DOMA marriage definition found unconstitutional by Federal Trial Court


By Anna Peirano

Today in Connecticut, in a federal case, U.S. District Court Judge Vanessa L. Bryant found that Section 3 of the Defense of Marriage Act, the federal definition of marriage, is unconstitutional.

Bryant is not the first to reach such a conclusion, following similar rulings by judges in Massachusetts, California, and New York over the past two years. The case was brought to her court by Gay & Lesbian Advocates & Defenders, titled Pedersen v. Office of Personnel Management. Her ruling comes at a time when the Supreme Court faces requests to decide the question of DOMA’s constitutionality once and for all, reports Buzzfeed. 

Laws classifying people based on sexual orientation should be subject to heightened scrutiny by courts, says Bryant, who found the provision of the 1996 DOMA law unconstitutional “even under the most deferential level of judicial scrutiny.”

Bryant was appointed to the bench by President George W. Bush in 2007. In her decision in the case, Bryant found:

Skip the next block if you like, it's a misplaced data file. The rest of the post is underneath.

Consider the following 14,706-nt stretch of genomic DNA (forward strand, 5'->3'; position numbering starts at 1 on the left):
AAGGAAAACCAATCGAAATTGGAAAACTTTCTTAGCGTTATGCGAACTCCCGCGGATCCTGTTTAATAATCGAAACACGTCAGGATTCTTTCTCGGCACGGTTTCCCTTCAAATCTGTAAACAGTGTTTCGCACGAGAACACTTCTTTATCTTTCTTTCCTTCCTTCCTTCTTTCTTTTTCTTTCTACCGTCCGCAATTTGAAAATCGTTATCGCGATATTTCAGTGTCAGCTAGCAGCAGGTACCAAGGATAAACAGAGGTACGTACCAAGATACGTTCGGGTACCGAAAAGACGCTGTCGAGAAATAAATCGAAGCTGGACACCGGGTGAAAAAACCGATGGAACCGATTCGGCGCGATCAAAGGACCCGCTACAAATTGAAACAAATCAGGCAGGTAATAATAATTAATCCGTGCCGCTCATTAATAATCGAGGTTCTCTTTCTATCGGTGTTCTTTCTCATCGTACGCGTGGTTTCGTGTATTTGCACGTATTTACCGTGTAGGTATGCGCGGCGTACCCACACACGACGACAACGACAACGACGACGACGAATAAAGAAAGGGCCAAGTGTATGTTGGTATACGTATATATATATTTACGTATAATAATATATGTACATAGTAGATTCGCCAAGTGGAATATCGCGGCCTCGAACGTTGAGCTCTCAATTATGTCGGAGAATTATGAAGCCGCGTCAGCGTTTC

“Having considered all four factors, this Court finds that homosexuals display all the traditional indicia of suspectness and therefore statutory classifications based on sexual orientation are entitled to a heightened form of judicial scrutiny. However, the Court need not apply a form of heightened scrutiny in the instant case to conclude that DOMA violates the promise of the equal protection as it is clear that DOMA fails to pass constitutional muster under even the most deferential level of judicial scrutiny.”

And later concluded:

“In sum, having considered the purported rational bases proffered by both BLAG and Congress and concluded that such objectives bear no rational relationship to Section 3 of DOMA as a legislative scheme, the Court finds that no conceivable rational basis exists for the provision. The provision therefore violates the equal protection principles incorporated in the Fifth Amendment to the United States Constitution.”

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